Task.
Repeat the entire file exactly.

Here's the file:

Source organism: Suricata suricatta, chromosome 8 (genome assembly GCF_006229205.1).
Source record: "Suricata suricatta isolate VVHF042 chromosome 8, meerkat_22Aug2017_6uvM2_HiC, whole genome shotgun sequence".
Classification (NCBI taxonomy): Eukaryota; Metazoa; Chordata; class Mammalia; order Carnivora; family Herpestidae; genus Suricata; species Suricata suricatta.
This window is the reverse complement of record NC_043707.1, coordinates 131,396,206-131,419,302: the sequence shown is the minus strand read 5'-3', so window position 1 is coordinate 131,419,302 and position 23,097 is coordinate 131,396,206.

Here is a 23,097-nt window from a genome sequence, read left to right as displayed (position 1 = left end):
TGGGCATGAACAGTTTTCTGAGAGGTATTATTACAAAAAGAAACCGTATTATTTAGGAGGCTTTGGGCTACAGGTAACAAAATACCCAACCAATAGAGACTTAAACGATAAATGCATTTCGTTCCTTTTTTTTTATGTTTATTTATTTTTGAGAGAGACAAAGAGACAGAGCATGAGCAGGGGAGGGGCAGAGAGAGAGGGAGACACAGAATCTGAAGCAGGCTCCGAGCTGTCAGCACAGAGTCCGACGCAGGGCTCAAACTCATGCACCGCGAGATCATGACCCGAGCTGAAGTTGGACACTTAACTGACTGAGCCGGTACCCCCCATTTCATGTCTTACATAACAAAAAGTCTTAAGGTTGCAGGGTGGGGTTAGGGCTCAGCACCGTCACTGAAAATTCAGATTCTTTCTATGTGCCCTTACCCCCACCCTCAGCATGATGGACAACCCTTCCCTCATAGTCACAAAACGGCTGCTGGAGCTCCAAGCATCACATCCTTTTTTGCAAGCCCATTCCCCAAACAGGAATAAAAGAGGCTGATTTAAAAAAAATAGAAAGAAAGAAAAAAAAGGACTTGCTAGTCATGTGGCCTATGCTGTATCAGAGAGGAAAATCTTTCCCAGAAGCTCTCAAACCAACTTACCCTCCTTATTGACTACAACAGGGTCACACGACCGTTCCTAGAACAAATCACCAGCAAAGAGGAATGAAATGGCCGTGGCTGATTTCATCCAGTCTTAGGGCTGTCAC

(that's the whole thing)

Source organism: Suricata suricatta, chromosome 8 (genome assembly GCF_006229205.1).
Source record: "Suricata suricatta isolate VVHF042 chromosome 8, meerkat_22Aug2017_6uvM2_HiC, whole genome shotgun sequence".
Classification (NCBI taxonomy): Eukaryota; Metazoa; Chordata; class Mammalia; order Carnivora; family Herpestidae; genus Suricata; species Suricata suricatta.
This window is the reverse complement of record NC_043707.1, coordinates 131,396,206-131,419,302: the sequence shown is the minus strand read 5'-3', so window position 1 is coordinate 131,419,302 and position 23,097 is coordinate 131,396,206.

Here is a 23,097-nt window from a genome sequence, read left to right as displayed (position 1 = left end):
TGGGCATGAACAGTTTTCTGAGAGGTATTATTACAAAAAGAAACCGTATTATTTAGGAGGCTTTGGGCTACAGGTAACAAAATACCCAACCAATAGAGACTTAAACGATAAATGCATTTCGTTCCTTTTTTTTTATGTTTATTTATTTTTGAGAGAGACAAAGAGACAGAGCATGAGCAGGGGAGGGGCAGAGAGAGAGGGAGACACAGAATCTGAAGCAGGCTCCGAGCTGTCAGCACAGAGTCCGACGCAGGGCTCAAACTCATGCACCGCGAGATCATGACCCGAGCTGAAGTTGGACACTTAACTGACTGAGCCGGTACCCCCCATTTCATGTCTTACATAACAAAAAGTCTTAAGGTTGCAGGGTGGGGTTAGGGCTCAGCACCGTCACTGAAAATTCAGATTCTTTCTATGTGCCCTTACCCCCACCCTCAGCATGATGGACAACCCTTCCCTCATAGTCACAAAACGGCTGCTGGAGCTCCAAGCATCACATCCTTTTTTGCAAGCCCATTCCCCAAACAGGAATAAAAGAGGCTGATTTAAAAAAAATAGAAAGAAAGAAAAAAAAGGACTTGCTAGTCATGTGGCCTATGCTGTATCAGAGAGGAAAATCTTTCCCAGAAGCTCTCAAACCAACTTACCCTCCTTATTGACTACAACAGGGTCACACGACCGTTCCTAGAACAAATCACCAGCAAAGAGGAATGAAATGGCCGTGGCTGATTTCATCCAGTCTTAGGGCTGTCAC